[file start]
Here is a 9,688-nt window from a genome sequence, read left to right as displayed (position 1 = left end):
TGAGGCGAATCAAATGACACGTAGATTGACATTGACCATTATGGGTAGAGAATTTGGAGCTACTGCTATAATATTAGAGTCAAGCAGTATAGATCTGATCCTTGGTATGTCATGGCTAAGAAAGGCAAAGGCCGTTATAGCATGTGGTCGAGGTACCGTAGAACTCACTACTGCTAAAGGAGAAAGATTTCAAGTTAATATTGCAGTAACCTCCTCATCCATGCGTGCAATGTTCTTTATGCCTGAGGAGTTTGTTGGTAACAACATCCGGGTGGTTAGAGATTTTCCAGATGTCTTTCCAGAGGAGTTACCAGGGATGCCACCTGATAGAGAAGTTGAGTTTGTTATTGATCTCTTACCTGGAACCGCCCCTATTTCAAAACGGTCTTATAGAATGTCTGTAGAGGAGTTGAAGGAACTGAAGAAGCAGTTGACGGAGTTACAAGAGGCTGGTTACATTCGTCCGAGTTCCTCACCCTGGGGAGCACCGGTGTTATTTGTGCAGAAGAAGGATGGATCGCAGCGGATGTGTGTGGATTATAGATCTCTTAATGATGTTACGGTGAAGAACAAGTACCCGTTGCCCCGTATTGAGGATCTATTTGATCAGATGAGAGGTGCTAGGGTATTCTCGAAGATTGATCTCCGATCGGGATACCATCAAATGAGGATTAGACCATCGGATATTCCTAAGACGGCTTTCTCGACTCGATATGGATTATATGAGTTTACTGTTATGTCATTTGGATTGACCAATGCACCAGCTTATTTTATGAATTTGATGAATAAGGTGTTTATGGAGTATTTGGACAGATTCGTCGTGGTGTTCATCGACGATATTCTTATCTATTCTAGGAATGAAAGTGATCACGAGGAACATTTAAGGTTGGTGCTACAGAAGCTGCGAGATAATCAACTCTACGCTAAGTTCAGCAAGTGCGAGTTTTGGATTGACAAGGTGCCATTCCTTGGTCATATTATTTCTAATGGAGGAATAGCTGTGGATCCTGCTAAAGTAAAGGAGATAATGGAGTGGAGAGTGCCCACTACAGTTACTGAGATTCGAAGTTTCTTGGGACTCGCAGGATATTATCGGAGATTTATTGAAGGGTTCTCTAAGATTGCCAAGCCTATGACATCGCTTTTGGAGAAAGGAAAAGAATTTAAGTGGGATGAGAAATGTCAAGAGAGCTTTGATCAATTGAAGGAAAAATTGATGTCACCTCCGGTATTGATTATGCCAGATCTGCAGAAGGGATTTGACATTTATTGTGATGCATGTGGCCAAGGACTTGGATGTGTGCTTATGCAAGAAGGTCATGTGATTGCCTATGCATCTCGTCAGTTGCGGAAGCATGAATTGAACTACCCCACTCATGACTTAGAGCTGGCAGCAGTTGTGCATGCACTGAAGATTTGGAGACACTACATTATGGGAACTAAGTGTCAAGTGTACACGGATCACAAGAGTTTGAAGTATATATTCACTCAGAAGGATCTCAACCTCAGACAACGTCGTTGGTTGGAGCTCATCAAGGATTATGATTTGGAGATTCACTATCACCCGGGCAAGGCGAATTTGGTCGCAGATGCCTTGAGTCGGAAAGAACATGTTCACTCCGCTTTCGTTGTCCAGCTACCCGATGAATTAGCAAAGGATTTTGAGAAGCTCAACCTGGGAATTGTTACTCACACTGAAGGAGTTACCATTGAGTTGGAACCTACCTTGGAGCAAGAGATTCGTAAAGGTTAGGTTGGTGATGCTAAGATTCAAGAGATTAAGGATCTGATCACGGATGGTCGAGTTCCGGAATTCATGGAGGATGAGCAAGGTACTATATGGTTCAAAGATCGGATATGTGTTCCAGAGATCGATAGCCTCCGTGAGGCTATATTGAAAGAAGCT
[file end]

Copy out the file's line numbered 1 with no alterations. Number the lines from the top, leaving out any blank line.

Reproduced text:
Here is a 9,688-nt window from a genome sequence, read left to right as displayed (position 1 = left end):